Wednesday, June 19, 2019

Bombay Waterfront (1950)

Bombay Waterfront (AKA Paul Temple Returns) was the fourth and last of the Paul Temple movies made between 1946 and 1952 based on the extremely popular radio series and novels written by Francis Durbridge. Jon Bentley reprises his rôle as Paul Temple while this time his wife and fellow crime-solver Steve is played by Patricia Dainton.

A series of odd murders has caused something of a flap at Scotland Yard. The murders were apparently all carried out by a mysterious individual known as the Marquis but the links between the slayings are rather obscure. The one clue is a note mentioning Bombay SW. This is obviously a reference to the Bombay Restaurant located in the SW district of London, except that it isn’t. Temple knows that it refers to the Bombay Wharf and to a petty criminal by the name of Sammy Wren.

Inspector Ross has come to the same conclusion but Sammy Wren has become the latest victim of the Marquis. Paul Temple however has unearthed another clue which leads him to the renowned Egyptologist Sir Felix Raybourne. Raybourne has just returned from an expedition in the course of which he supposedly discovered something really startling, and not just to the world of Egyptology.

The main problem with this case is that everybody capable of providing the kind of evidence that could clinch matters gets murdered. There’s even an attempt to kill Paul and Steve. The murder methods are rather nicely varied and ingenious as well.

These weren’t big budget pictures but they don’t look like quota quickies either. There are some effective settings, including Kellaway’s Folly which seems to be one of those mock-medieval towers that wealthy 18th and 19th century noblemen liked to erect on their estates. Sir Felix’s house with its collection of Egyptian artefacts provides some good atmosphere including some very nasty hidden surprises.

Durbridge was a writer of thrillers rather than detective stories and the identity of the murderer can eventually be worked out by a process of elimination - there are only so many suspects left alive! On the other hand Durbridge was a writer of very good thrillers ideal for cinematic adaptation and this movie works very effectively with some reasonable set-pieces. There are lots of night shots as well to add a bit of creepiness.

John Bentley was an excellent Paul Temple, urbane and likeable and quietly determined. This was Patricia Dainton’s only appearance as Steve. Her performance is fine. She’s plucky and resourceful but she’s also sensible enough not to take too many crazy risks. And she’s rather charming.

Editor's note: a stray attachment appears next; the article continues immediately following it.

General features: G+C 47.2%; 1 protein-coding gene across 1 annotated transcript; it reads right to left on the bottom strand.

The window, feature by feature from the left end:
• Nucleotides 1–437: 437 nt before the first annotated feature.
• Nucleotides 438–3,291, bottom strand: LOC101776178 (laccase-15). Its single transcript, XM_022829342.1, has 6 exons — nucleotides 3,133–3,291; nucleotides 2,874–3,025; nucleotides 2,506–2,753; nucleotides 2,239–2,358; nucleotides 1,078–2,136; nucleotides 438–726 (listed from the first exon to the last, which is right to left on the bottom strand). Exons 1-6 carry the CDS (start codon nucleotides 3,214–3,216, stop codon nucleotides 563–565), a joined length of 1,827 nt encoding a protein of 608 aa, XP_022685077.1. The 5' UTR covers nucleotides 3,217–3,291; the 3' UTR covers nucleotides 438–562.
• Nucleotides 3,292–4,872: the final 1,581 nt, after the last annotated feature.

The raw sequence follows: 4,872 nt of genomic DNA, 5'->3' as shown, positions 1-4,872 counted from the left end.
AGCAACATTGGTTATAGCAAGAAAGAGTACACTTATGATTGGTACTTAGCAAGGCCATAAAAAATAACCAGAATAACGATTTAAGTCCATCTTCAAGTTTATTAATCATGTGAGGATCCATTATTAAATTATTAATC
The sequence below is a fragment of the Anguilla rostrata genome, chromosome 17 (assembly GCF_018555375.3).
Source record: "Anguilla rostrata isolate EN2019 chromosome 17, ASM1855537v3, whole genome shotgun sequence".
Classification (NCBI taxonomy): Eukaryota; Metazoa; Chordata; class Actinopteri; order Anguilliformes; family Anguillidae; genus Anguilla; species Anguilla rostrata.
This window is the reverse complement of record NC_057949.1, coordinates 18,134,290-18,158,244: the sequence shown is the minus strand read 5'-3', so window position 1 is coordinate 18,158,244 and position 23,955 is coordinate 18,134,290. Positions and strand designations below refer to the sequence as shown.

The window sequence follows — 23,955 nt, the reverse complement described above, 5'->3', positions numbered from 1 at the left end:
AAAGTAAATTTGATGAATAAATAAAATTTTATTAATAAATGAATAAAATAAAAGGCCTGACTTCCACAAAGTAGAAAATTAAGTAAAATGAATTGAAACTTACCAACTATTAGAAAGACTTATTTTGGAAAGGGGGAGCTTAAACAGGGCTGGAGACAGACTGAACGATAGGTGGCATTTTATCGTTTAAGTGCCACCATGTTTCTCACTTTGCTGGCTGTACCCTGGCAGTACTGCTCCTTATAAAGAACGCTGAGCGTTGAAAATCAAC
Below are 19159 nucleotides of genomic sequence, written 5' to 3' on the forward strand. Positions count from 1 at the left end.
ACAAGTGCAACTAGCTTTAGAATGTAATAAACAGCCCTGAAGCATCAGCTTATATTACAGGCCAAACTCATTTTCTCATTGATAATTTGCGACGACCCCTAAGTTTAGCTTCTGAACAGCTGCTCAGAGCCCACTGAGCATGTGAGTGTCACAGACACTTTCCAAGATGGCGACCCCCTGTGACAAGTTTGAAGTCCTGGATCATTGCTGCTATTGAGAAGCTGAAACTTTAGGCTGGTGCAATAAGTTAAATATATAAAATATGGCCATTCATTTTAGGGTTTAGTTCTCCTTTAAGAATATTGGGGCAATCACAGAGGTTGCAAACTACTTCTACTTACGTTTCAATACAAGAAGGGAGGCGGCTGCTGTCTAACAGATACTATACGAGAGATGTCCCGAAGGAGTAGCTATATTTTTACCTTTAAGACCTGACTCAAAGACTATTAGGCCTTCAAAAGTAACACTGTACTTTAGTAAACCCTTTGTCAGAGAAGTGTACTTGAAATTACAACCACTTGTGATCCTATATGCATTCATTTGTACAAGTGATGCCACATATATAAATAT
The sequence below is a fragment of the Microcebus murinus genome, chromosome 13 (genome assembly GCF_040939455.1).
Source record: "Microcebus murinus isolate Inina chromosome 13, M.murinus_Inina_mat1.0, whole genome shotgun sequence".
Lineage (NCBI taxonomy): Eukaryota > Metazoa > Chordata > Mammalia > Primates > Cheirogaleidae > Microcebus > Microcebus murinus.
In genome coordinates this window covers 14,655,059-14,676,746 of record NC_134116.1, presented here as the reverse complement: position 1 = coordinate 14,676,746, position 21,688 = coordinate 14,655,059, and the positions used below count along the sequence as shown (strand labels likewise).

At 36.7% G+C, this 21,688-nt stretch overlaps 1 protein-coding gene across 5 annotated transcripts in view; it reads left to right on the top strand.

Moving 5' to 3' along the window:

This time, as an extra added bonus, you get Christopher Lee as the crazy sinister Egyptologist Raybourne. There’s an excellent supporting cast.

In creating Paul Temple Francis Durbridge must have been influenced to some extent by the early Ellery Queen novels. Like Ellery Queen Paul Temple is a crime writer who solves real-life crimes and like Ellery Queen he has the advantage of being well connected with the police, in this case through his friendship with Scotland Yard chief Sir Graham Forbes. Temple’s methods aren’t complicated, consisting mostly of being intelligent enough not to jump to obvious conclusions. And having worked semi-officially with Scotland Yard in the past he knows how the criminal underworld works.

Dan Jackson provides the comic relief as the Temples’ Burmese houseboy. Terribly  politically incorrect by today’s standards no doubt but in fact Saki is an excellent servant whose only fault is his complete inability to make decent coffee.

Renown Pictures is a British outfit who’ve released quite a few interesting British mysteries and thrillers of this era. Their Paul Temple boxed set includes all four movies (the others being Send for Paul Temple, Calling Paul Temple and Paul Temple’s Triumph) and is typical of their output. The transfers may not be pristine but they’re pretty good. All four Paul Temple movies are worth seeing and the boxed set is highly recommended.

Bombay Waterfront is a thoroughly enjoyable mystery thriller and is also highly recommended.

No comments:

Post a Comment